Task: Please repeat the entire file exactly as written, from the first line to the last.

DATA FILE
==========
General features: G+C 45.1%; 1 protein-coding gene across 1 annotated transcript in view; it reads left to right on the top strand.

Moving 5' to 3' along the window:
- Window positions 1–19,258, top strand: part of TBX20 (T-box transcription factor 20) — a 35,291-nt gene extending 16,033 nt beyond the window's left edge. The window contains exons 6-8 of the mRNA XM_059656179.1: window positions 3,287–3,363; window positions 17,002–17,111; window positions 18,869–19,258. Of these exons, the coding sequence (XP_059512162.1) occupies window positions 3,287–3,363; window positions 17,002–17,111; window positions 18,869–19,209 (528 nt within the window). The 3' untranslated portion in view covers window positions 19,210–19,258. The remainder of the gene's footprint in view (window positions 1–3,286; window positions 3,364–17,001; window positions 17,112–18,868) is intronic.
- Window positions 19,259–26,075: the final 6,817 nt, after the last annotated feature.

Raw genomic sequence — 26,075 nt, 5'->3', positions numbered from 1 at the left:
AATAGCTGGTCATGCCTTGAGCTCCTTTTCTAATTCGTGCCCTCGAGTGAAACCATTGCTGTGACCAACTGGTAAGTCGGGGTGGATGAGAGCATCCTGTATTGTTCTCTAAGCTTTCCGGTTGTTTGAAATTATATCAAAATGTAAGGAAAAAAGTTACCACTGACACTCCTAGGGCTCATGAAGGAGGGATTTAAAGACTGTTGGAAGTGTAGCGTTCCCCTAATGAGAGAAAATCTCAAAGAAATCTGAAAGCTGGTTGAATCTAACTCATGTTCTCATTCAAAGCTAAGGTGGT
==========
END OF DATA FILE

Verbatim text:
General features: G+C 45.1%; 1 protein-coding gene across 1 annotated transcript in view; it reads left to right on the top strand.

Moving 5' to 3' along the window:
- Window positions 1–19,258, top strand: part of TBX20 (T-box transcription factor 20) — a 35,291-nt gene extending 16,033 nt beyond the window's left edge. The window contains exons 6-8 of the mRNA XM_059656179.1: window positions 3,287–3,363; window positions 17,002–17,111; window positions 18,869–19,258. Of these exons, the coding sequence (XP_059512162.1) occupies window positions 3,287–3,363; window positions 17,002–17,111; window positions 18,869–19,209 (528 nt within the window). The 3' untranslated portion in view covers window positions 19,210–19,258. The remainder of the gene's footprint in view (window positions 1–3,286; window positions 3,364–17,001; window positions 17,112–18,868) is intronic.
- Window positions 19,259–26,075: the final 6,817 nt, after the last annotated feature.

Raw genomic sequence — 26,075 nt, 5'->3', positions numbered from 1 at the left:
AATAGCTGGTCATGCCTTGAGCTCCTTTTCTAATTCGTGCCCTCGAGTGAAACCATTGCTGTGACCAACTGGTAAGTCGGGGTGGATGAGAGCATCCTGTATTGTTCTCTAAGCTTTCCGGTTGTTTGAAATTATATCAAAATGTAAGGAAAAAAGTTACCACTGACACTCCTAGGGCTCATGAAGGAGGGATTTAAAGACTGTTGGAAGTGTAGCGTTCCCCTAATGAGAGAAAATCTCAAAGAAATCTGAAAGCTGGTTGAATCTAACTCATGTTCTCATTCAAAGCTAAGGTGGT